Lord Willetts understands higher education and academics very well. He was never more accurate than when he said in 2011 that you don’t become an academic to improve social mobility. While the government might set more targets for access to higher education and put social mobility in the title of its policy papers for the sector, this issue remains, in reality, a marginal concern. No matter how hard we may try, this is not going to change until we start to change what social mobility itself means and the debate surrounding it.
The present definition of social mobility is far too narrow. The economic progression of those from low-income backgrounds into professional occupations – the idea of social mobility that dominates the contemporary debate – is important. Even more important, though, is enabling the 99 per cent of the population who wish to advance economically over their lives to do so. It is here that higher education makes a huge contribution. The 35-year-old woman who spent her life as a cleaner, went to the University of Wolverhampton and is now a teacher is every bit as “socially mobile” as the 18-year-old from the council estate who goes to Oxford and becomes an investment banker.
But even focusing on economic mobility for the 99 per cent is not enough. Concentrating solely on economic progression is pushing social mobility into a corner, and may be doing as much harm as good. Social mobility is in essence about what you think success is. The big issues that are coming to dominate the early 21st century are not compatible with a view of success that is cast purely in economic terms, which is what the present view of social mobility is doing so much to cultivate. Technological change is going to transform or eliminate many of the jobs that we are trying so hard to help young people into. New ones will be created. But they will be different and may lack the economic security of the old ones. Climate change will potentially threaten everything about the contemporary material lifestyles we enjoy in a country such as the UK. The breaking down of traditional English culture is more than a function of membership of the European Union or the Syrian conflict; it is indicative of the changing nature of countries such as the UK as people and information become inexorably more mobile.
Addressing the issues above requires a conception of social mobility that goes beyond the economic. Remaining wedded to a vision of individual progress that is based solely on whether you get a better job or not is inadequate when the nature of work itself is changing. We are going to have to learn to build a shared idea of progress that incorporates different views of what this means as multicultural communities become the norm rather than the exception. A much broader conception of social mobility and success is required. A conception that focuses not just on progress defined in terms of job or income, but well-being too. This doesn’t mean ignorance in the face of the fundamental importance of economic factors but addressing what success and progress mean from a different starting point.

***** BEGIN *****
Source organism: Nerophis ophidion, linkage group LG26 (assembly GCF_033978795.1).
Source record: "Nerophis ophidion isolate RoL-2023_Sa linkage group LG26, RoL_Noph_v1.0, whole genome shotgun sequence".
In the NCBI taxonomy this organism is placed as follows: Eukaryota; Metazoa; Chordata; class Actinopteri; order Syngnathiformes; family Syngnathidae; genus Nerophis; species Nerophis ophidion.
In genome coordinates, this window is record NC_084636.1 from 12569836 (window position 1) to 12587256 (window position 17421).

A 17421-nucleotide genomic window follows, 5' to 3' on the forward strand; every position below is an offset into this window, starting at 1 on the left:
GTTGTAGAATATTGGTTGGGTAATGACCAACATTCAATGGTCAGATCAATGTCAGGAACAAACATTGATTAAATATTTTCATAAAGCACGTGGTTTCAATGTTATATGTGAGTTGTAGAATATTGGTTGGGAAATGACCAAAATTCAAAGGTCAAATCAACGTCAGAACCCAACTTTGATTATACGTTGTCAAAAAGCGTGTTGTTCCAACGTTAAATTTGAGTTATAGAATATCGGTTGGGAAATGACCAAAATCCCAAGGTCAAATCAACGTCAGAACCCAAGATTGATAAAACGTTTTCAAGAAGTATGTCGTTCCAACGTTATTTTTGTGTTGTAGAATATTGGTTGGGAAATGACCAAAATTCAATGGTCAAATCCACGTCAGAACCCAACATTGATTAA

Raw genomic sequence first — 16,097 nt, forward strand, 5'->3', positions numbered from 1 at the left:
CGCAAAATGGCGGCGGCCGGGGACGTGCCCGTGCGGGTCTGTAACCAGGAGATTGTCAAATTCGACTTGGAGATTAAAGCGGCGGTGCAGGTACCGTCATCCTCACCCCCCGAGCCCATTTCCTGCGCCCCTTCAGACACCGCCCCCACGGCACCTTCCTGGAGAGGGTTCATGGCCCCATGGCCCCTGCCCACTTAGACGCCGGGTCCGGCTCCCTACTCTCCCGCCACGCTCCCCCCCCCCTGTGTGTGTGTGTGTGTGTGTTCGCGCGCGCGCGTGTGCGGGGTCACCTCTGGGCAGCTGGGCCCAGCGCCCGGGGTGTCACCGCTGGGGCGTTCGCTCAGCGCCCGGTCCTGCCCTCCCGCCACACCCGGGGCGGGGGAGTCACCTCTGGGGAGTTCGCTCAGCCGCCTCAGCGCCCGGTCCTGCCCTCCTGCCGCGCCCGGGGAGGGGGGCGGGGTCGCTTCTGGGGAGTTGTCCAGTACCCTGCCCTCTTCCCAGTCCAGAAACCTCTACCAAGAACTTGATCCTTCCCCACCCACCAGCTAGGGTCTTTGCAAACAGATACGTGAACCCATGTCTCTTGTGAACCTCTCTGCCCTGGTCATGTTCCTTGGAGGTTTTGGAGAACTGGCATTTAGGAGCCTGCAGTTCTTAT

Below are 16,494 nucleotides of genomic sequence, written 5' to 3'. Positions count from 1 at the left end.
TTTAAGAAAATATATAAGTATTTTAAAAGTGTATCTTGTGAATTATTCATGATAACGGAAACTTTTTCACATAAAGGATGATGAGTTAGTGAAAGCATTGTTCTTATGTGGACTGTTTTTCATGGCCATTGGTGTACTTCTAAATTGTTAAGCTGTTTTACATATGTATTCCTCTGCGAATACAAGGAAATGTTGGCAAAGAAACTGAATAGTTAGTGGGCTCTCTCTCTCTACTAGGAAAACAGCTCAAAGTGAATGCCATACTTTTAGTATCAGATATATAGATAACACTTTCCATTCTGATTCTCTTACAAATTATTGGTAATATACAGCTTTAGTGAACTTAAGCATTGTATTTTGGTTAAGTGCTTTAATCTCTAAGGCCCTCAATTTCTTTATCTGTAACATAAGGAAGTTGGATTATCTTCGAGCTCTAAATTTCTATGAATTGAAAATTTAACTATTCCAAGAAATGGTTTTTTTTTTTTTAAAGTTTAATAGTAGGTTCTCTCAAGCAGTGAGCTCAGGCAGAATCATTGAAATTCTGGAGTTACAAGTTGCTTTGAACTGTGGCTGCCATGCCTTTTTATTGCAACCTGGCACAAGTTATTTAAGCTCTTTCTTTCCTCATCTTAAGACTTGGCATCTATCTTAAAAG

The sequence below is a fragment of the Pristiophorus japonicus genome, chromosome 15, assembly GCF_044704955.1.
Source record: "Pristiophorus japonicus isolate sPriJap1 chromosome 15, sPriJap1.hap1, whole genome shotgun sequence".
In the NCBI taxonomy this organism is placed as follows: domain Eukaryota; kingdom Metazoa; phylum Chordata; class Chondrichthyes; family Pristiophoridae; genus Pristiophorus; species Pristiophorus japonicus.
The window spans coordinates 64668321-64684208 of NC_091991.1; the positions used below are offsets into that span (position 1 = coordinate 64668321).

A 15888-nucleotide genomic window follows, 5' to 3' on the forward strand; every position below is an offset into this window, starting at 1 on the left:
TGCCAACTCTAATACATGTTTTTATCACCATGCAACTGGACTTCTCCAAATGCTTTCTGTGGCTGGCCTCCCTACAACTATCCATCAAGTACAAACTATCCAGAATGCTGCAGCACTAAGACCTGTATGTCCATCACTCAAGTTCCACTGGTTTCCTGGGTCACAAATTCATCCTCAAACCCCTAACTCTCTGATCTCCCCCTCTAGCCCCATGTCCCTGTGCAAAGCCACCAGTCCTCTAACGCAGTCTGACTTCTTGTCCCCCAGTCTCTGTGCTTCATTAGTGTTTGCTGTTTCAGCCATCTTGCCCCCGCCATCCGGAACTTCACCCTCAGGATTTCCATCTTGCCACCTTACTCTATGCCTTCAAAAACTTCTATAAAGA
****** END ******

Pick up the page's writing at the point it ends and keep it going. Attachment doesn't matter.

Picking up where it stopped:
Looking at social mobility this way – in the context of the major challenges facing our society – makes it appear a very different question for higher education. It doesn’t make the issue of who enters higher education any less important, but it approaches that question not as a government policy commitment that universities have to bear up under (as it is perceived by many at present), but as part of a debate around what higher education itself is for. Framing social mobility in this way is a first step in bringing the issue of who goes to higher education closer to the mainstream by being part of a process that challenges higher education to review its existing purpose and to imagine what its purpose in the 21st century will be. At the moment it could be argued, as Ronald Barnett does, that higher education is stuck between seeing itself as opposite ends of a spectrum: either a business or a guardian of knowledge for future generations. While the higher education system in this country has remained remarkably robust and adaptable as it has doubled in size in the past 30 years, it could be accused of still not articulating a unique purpose that transcends these inadequate polar opposites.
While the majority of people do not become an academic to improve social mobility, it is time to start asking why exactly they become one, and what it is they are becoming part of. Answering these questions effectively will require us to start thinking about social mobility a lot more than we have done before.
Author Bio: Graeme Atherton is head of AccessHE and director of the National Education Opportunities Network. His new book, The Success Paradox: why we need a holistic theory of social mobility, is published by Polity Press.